Stef.

Comments

Kevin said…
Riffing off of your work!

-----

*ring*

"Dover here."

"Charlotte, it's Lucy Carver. How are you?"

"Lucy! What a surprise to hear from you. I never thought you'd call. What's the occasion?"

"Well, sorry to bother you at work, honey, but I wanted to ask you for help. We're putting together a little party for the kids before the homecoming game next month. Not much, just to honor the coach and the players. We'll need some food and music, and I'm working to rustle up some volunteers to help out. I know your son plans to be there, and after the kerfuffle earlier this year I just KNEW you'd want to pitch in. But no need to talk about that. What can I put you down for?"

(pause)

"Charlotte?"

"Lucy, I can't believe you'd be that cruel. Or stupid? Which is it?"

"Sorry, what?"

"Lucy, do you have no idea what you're asking?"

"I don't--"

"It was two months ago that my son got pulled over after the first game. Your daughter was in the car, Lucy. They'd both been drinking, yes, but he's the one who lost his license, lost his scholarships, and got tossed off the team. And you have the nerve to ask me to help with your party?"

"Well, I wasn't going to say anything. But considering where that alcohol came from, I certainly thought that you might--"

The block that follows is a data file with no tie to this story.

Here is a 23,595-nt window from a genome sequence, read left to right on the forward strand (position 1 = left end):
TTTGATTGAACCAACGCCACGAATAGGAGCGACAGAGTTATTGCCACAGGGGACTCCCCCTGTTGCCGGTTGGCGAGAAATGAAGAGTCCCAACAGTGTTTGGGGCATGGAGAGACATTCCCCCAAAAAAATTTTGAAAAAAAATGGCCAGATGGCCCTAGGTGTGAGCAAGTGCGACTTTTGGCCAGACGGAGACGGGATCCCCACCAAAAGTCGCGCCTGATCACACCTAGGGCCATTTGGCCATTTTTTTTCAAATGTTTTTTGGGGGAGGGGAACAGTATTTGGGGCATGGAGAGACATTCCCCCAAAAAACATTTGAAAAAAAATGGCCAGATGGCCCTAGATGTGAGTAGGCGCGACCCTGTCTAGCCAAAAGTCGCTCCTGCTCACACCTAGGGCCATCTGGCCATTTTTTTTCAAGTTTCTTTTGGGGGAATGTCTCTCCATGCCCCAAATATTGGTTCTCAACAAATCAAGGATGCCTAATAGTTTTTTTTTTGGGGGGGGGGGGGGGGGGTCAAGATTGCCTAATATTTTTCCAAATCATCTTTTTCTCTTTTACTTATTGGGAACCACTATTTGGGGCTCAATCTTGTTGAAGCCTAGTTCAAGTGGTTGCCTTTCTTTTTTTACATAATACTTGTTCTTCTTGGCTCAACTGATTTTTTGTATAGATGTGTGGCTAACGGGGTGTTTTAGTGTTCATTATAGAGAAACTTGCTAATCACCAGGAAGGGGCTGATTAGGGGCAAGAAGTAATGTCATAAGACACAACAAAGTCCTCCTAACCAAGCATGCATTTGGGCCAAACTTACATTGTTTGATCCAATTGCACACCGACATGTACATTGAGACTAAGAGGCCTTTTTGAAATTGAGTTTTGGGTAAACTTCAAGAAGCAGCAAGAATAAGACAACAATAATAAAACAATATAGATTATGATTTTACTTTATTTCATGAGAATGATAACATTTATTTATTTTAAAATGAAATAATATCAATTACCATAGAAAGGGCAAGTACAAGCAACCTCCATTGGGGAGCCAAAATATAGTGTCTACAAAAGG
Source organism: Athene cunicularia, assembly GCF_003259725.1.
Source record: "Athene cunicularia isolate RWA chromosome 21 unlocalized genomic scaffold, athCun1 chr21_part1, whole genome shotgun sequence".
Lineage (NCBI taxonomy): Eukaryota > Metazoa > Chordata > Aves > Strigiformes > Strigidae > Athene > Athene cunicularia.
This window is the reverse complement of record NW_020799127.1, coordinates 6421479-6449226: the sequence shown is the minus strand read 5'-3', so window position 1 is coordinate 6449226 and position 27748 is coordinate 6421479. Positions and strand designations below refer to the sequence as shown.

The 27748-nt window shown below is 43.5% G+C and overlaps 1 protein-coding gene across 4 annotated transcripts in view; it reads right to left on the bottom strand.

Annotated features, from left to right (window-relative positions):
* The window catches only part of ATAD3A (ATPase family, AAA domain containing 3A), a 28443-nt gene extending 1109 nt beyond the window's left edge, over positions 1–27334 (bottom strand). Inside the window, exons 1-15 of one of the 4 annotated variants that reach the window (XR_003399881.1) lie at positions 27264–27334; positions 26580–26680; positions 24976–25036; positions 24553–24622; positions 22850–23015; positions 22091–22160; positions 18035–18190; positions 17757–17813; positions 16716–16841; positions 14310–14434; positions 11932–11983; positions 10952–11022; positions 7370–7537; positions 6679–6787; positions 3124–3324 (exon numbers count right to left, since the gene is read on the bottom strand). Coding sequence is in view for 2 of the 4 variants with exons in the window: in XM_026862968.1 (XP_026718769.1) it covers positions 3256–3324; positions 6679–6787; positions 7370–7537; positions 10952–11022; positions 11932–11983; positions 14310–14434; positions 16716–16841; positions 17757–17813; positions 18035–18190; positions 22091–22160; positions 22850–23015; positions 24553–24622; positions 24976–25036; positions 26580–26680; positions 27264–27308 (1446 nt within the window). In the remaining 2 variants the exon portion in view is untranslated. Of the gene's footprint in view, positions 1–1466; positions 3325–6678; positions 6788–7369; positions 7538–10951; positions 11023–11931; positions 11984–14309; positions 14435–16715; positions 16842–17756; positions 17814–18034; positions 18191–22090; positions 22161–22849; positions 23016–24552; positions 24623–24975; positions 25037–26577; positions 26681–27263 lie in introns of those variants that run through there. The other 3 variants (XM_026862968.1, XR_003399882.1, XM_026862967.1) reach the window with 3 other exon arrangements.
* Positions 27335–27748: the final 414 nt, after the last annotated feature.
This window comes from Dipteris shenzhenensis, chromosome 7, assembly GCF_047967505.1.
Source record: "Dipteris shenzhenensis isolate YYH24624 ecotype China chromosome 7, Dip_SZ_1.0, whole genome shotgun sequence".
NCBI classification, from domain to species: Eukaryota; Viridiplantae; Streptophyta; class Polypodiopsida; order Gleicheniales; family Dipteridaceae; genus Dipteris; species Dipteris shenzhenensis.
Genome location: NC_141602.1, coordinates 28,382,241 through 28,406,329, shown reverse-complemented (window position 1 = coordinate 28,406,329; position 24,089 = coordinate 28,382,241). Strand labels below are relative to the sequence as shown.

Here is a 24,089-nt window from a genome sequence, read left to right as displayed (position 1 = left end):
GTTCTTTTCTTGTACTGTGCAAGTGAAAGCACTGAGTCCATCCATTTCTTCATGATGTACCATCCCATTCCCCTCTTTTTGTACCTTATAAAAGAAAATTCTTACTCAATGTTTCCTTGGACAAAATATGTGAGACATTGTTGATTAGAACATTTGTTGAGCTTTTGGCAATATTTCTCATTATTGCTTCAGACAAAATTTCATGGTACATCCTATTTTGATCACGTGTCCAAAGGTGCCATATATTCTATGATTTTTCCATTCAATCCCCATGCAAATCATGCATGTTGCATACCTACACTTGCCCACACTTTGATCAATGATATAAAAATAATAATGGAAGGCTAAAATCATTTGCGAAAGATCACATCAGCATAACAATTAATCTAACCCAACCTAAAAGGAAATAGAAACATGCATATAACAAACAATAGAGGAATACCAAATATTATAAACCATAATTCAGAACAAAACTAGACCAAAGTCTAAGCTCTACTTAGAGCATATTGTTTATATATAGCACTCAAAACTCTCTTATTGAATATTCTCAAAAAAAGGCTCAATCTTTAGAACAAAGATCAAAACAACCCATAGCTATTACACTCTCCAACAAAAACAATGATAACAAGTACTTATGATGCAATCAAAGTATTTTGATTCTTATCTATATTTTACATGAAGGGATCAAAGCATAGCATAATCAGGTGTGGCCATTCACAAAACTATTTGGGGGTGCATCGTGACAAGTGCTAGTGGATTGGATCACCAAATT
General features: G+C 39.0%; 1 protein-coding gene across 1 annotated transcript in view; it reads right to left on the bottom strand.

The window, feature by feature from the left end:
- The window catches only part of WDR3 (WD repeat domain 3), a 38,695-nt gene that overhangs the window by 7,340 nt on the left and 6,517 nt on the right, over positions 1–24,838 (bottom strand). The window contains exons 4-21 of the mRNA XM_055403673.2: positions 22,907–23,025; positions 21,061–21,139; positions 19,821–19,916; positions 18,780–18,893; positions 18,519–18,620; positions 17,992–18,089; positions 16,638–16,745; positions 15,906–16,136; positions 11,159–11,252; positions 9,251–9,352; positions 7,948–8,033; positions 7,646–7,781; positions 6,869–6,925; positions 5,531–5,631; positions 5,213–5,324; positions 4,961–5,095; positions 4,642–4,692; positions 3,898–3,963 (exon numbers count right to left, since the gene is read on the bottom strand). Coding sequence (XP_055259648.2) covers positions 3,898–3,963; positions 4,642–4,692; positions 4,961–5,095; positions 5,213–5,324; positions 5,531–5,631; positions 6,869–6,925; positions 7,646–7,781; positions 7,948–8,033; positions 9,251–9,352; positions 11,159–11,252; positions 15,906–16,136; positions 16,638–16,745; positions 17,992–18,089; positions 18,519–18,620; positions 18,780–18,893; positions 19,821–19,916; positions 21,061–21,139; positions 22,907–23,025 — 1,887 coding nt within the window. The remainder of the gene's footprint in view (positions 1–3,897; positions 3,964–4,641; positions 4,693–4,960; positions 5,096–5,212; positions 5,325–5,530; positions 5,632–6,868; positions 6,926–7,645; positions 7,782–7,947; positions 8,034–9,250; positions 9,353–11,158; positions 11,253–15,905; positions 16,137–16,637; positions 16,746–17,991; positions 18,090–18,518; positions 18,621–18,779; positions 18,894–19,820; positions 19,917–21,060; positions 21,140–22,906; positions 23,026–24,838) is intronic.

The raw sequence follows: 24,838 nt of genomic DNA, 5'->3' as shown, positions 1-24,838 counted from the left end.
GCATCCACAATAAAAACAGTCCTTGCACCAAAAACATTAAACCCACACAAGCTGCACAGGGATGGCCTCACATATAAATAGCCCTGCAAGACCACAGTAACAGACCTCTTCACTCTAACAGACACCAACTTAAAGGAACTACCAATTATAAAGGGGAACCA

"Wait. Lucy, where precisely do you think those kids got the alcohol?"

"Charlotte, I'm sure I don't know, but I--"

"No. You think my son stole it from us and then got your daughter drunk, don't you?"

"Well, no I... Yes. Yes, Charlotte, that's exactly what I think. Frankly, after that demonstration of bad parenting from you and Mike I thought it's exactly why you'd want to help."

"Lucy, your daughter lied to you. They got that alcohol from the coach."

"They... they what?"

"My son told us, and made us swear not to talk to anyone about it, but you deserve to know. Coach Pearson bought them that vodka. The longer I keep my silence the angrier I get. Lucy, my stupid damn son could have died that night. You daughter could have died. And now you want to honor the man who would have killed them."

"Oh my God, Charlotte, I don't even know what to say."

"Lucy, you know what? This is our chance. Are you okay with what he did? What he's probably doing for those other teenagers, just to buy their affection and loyalty?"

"Well, no! I'm going to get off this phone and have such a talk with..."

"No, Lucy. No. We need to confront him, but we need to do it right. The blame needs to fall on the right person. Are you with me on this? For the two of us? For this town, for the team, for our kids?"

"I am!"

"Then here's what we'll do. We'll throw this little party of yours, but we'll make it an intervention. At the party we'll tell the coach we know what he's been doing, we'll confront him, and there before the eyes of God and every one one of those poor kids he's going to have to admit the truth and apologize. And that'll stop it, Lucy, that'll stop it."

"But Charlotte, I'm not sure that--"

"No, no, Lucy. It's okay. You're going to be magnificent at this. Go ahead and get your volunteers, throw the party, and and we'll solve this once and for all. The kids might be a little embarrassed, but it's in everyone's best interest. Oh, hon, other line. I have to go. I'll see you then."

"But Charlotte..."

*click*